Paisley Fernandez, 8, now attends another school after the scare at Legacy Traditional. Her parents, Jennifer and Danny Fernandez, above, were distraught when she was reported missing.

Ron Medvescek / Arizona Daily Star

The superintendent of a statewide charter school district said he has taken measures to ensure students are not falsely reported missing.

The moves, which Legacy Traditional School superintendent Bill Bressler described as disciplinary and meant to drive home personal accountability of employees, were in response to an Aug. 20 incident.

An 8-year-old Marana girl was incorrectly reported absent, prompting a school lockdown a nd three-hour campuswide search before officers discovered that the student was in her classroom the whole time.

Marana couple Danny and Jennifer Fernandez pulled their daughter, third-grader Paisley Fernandez, out of the school the next day. The couple say they are disappointed in the school but do not plan legal action because they are satisfied the school will make sure incidents don’t happen again.

Still, the family is still recovering from the trauma of thinking their daughter was missing.

“I pretty much died that day,” said Danny, who was working in Phoenix when he received a call that Paisley was missing. He immediately headed to the school at 3500 W. Cortaro Farms Road. “Then when I found out she was fine, it was like being brought back to life.”

“There was a colossal breakdown,” Jennifer said about the incident. She said school Principal Christine Fitzsimmons contacted her to apologize Aug. 27, after a Star reporter told Bressler Aug. 26 that Fitzsimmons had not yet contacted the Fernandezes.

Bressler would not talk specifics about the incident or say which employees were disciplined. School staffers searched for Paisley and could not find her, then Jennifer Fernandez contacted the Pima County Sheriff’s Department, which placed the school on lockdown.

The sheriff’s air, search and rescue and motor units, as well as detectives, Sheriff’s Auxiliary volunteers and deputies from other districts, including Northwest Fire District, converged on the school to conduct a search. Eventually one of the law enforcement officers found Paisley in her classroom.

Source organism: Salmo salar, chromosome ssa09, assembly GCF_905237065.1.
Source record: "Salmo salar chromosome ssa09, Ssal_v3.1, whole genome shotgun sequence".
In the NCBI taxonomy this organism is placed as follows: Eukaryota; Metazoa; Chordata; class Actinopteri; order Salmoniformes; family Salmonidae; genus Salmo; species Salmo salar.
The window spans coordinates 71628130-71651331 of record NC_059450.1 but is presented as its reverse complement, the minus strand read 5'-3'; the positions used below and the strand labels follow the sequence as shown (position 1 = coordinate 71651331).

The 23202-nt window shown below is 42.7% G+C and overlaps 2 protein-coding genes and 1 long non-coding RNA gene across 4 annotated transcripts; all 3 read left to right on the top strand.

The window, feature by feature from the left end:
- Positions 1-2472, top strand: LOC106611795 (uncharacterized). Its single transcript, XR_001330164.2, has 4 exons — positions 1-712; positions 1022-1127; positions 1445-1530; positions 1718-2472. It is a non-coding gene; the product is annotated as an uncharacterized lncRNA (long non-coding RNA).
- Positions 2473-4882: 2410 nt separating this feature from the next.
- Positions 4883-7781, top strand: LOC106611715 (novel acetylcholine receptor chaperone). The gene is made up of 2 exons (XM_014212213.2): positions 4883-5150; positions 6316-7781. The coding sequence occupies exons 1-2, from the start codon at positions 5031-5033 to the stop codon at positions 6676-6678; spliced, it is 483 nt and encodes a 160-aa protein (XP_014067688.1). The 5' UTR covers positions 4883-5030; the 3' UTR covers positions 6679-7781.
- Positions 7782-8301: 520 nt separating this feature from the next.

Fitzsimmons did not respond to Star requests for an interview. In a letter to parents, she wrote, “Safety is always a top priority on our campus, and we will continue to ensure that all our policies and procedures are fully implemented.”

Jennifer Fernandez said she was “a hysterical mess” in the hours she waited in a conference room to hear the fate of her daughter. Law enforcement officials searched her house while she waited.

Jennifer said she wished school personnel would have searched the classroom more thoroughly before falsely alerting her. She said she was surprised to discover the school has no security cameras outside its entrance.

Jennifer said Fitzsimmons did not come into the room to console the family as they waited, and that she explained in the Aug. 27 phone call that she was off campus at a meeting.

Once she finally reunited with Paisley, Jennifer was overjoyed. But then Paisley, who didn’t realize she was at the epicenter of the confusion, became intimidated.

“A police officer quickly whisked her out of there, and there she comes into a room with grown people with guns, staring at her,” Jennifer said. “At that point, she started freaking out. Police wanted to interview her and she was thinking she did something wrong.”

Jennifer said she also was traumatized.

“I was crying, hoping they would find her so I could bury her,” she said. “It was absolutely devastating.”

Paisley is now enrolled at Sonoran Science Academy Tucson 6-12, the school she attended before her parents placed her at Legacy to start the school year. Her mom is mystified about how and why things went wrong.

“It doesn’t seem like something that was so simple to prevent could have ever happened,” Jennifer said. “There should have been triple and quadruple checks. Somebody should have made a physical beeline to the classroom. I think they really need to work on accountability.”

Bressler said there were some “really odd coincidences” that contributed to the mistakes. He said the school has instituted “accountability measures” to correct the problem and would not say whether any employees have been fired.

“We conducted a pretty thorough inspection of the whole entire process, including our procedures,” he said. “There are areas, as in any operation, that we are going to improve on to hopefully ensure something like this never occurs again.”

Bressler said the school system is using the incident as an opportunity to improve.

“We could ensure something like this doesn’t occur again,” he said. “Retraining and reprogramming were some of our efforts to make sure a parent never has to get a phone call and feel as though their child is missing. ... I can’t imagine how that would feel. We’re completely empathetic with the family, and we’re going to do everything in our power to make sure nothing like this ever happens again. The parents have been very cooperative, and we understand their decision and support it. It’s very unfortunate.”

Jennifer Fernandez hopes no other parents have to endure what she did.

“Our objective,” she said, “is just to make sure whatever happened doesn’t happen to anybody else.”

Contact reporter Phil Villarreal at or 573-4130.